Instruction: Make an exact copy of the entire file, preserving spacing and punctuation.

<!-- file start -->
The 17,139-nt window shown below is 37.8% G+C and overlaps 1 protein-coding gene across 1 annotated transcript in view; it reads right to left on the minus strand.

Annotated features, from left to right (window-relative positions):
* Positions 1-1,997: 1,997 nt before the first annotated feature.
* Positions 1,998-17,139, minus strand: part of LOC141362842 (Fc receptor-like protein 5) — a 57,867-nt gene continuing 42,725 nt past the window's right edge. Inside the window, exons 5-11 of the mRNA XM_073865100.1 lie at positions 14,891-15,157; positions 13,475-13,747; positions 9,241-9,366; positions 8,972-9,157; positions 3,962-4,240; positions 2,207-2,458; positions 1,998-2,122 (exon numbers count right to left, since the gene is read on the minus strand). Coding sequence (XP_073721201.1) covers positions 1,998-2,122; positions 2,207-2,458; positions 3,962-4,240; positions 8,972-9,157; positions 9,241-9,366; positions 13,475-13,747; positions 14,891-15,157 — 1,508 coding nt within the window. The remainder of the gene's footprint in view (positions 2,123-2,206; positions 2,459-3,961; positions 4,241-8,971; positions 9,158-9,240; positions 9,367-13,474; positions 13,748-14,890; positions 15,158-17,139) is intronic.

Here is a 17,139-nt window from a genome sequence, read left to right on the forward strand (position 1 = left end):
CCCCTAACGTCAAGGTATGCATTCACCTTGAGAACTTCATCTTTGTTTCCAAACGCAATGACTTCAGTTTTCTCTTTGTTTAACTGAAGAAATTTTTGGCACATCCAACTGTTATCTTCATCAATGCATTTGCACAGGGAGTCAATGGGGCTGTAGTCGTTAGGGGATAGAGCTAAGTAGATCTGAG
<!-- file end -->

The 17,139-nt window shown below is 37.8% G+C and overlaps 1 protein-coding gene across 1 annotated transcript in view; it reads right to left on the minus strand.

Annotated features, from left to right (window-relative positions):
* Positions 1-1,997: 1,997 nt before the first annotated feature.
* Positions 1,998-17,139, minus strand: part of LOC141362842 (Fc receptor-like protein 5) — a 57,867-nt gene continuing 42,725 nt past the window's right edge. Inside the window, exons 5-11 of the mRNA XM_073865100.1 lie at positions 14,891-15,157; positions 13,475-13,747; positions 9,241-9,366; positions 8,972-9,157; positions 3,962-4,240; positions 2,207-2,458; positions 1,998-2,122 (exon numbers count right to left, since the gene is read on the minus strand). Coding sequence (XP_073721201.1) covers positions 1,998-2,122; positions 2,207-2,458; positions 3,962-4,240; positions 8,972-9,157; positions 9,241-9,366; positions 13,475-13,747; positions 14,891-15,157 — 1,508 coding nt within the window. The remainder of the gene's footprint in view (positions 2,123-2,206; positions 2,459-3,961; positions 4,241-8,971; positions 9,158-9,240; positions 9,367-13,474; positions 13,748-14,890; positions 15,158-17,139) is intronic.

Here is a 17,139-nt window from a genome sequence, read left to right on the forward strand (position 1 = left end):
CCCCTAACGTCAAGGTATGCATTCACCTTGAGAACTTCATCTTTGTTTCCAAACGCAATGACTTCAGTTTTCTCTTTGTTTAACTGAAGAAATTTTTGGCACATCCAACTGTTATCTTCATCAATGCATTTGCACAGGGAGTCAATGGGGCTGTAGTCGTTAGGGGATAGAGCTAAGTAGATCTGAG